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Google Earth

Google describes Google Earth as "a 3D Interface to the planet", and truly it is so. If you have a reasonably current computer (built in this century) and a decent internet connection, you can tour the world using satellite imagery collected by various government agencies and compiled in one huge database. And like all things Google, a fully functional version of the program is available free.

How much can you see?

Much of the U.S., including many rural areas, are in high resolution. You can recognize your own house and the car in the driveway. Most of rural France is still low resolution (think commercial airplane on a clear day). But the portion of Omaha Beach from Fox Green eastward and on to Port-en-Bessin and inland to just south of the coast highway is in stunning high resolution. Click here to install Google Earth and then return to begin your Normandy invasion beaches tour.

What is available about D-Day from this website?

Google Earth allows users to create placemarks, add narrative, import and overlay images, draw lines, create tours, etc. All of this information can be shared with other users through distribution of Google Earth files. Our goal to exploit these features to delivery the following. Click on each item to take you down to that portion of the page.

Basic Orientation to Google Earth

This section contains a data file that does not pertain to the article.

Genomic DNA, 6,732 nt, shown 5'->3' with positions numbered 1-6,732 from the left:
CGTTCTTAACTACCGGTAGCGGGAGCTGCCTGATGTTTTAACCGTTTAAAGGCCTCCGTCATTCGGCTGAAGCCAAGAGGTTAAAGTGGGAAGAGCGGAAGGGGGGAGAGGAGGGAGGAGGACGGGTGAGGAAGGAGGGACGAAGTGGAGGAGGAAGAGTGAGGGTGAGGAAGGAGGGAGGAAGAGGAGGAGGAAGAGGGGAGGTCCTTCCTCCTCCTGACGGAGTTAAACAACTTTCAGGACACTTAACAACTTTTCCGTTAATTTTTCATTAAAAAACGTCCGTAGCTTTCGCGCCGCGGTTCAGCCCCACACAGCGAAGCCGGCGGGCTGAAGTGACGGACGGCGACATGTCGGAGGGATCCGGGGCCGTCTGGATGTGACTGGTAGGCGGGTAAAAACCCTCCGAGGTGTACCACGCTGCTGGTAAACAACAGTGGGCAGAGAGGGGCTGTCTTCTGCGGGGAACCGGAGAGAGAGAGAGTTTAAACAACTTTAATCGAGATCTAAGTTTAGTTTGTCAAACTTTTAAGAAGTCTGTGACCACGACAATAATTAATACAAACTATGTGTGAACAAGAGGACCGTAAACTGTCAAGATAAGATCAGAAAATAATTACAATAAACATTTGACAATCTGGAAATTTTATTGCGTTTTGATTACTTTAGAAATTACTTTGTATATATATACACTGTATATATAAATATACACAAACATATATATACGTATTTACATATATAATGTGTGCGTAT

Once you have installed Google Earth, open it on your computer. Take some time to learn to use it. The primary Google Earth controls are immediately below the image... play with all of them.Troop movements in Easy Red and Fox Green sectors from H-hour to noon on D-day.  Click on picture for a larger view. Then try the following:

Start by downloading a new overlay of the American Cemetery. Click here

Download and turn on a map from below. Map VIII-transparent is a good one to start with. Click here to download it. This gives you a low-altitude, angled view of the eastern end of Omaha Beach.

Turn on terrain.

Get down to an altitude of 700-800 feet.

Move the image around by placing your pointer over the map, holding down the left mouse button, and dragging.

If you aren't starting to see images like the one pictured here, you've missed something. (Click on image for a larger view.) Google Earth help is available by using "Help/Contents" from the menu or by clicking here.



D-Day maps and charts

Below are two versions for each of the sixteen maps published in Omaha Beach (War Department, Historical Division, 1945). The transparent version excludes the white map background so that you can view the informational markings laid directly on the satellite imagery. The opaque version includes the background, so you will not be able to see the landscape beneath, but it is easier to see the markings.

The maps can be used in combination. For instance, load Map II-opaque as a background, then turn on the transparent versions of IV and IX to compare the planned objectives for inland penetration with the actual results.

Two last notes: First, these images are quite large, averaging 600 kb, so they may take several seconds to download, depending on your connection speed. Second, they will initially appear in your "Temporary Places" folder when you download them. Be sure to drag them up to your "My Places" folder before you exit Google Earth. If you want to create sub-folders within "My Places", just right-click on "My Places", select "New", and then "Folder" .

Now for the map overlays.

Google Earth tours

Future Addition

Individual placemarks

Future Addition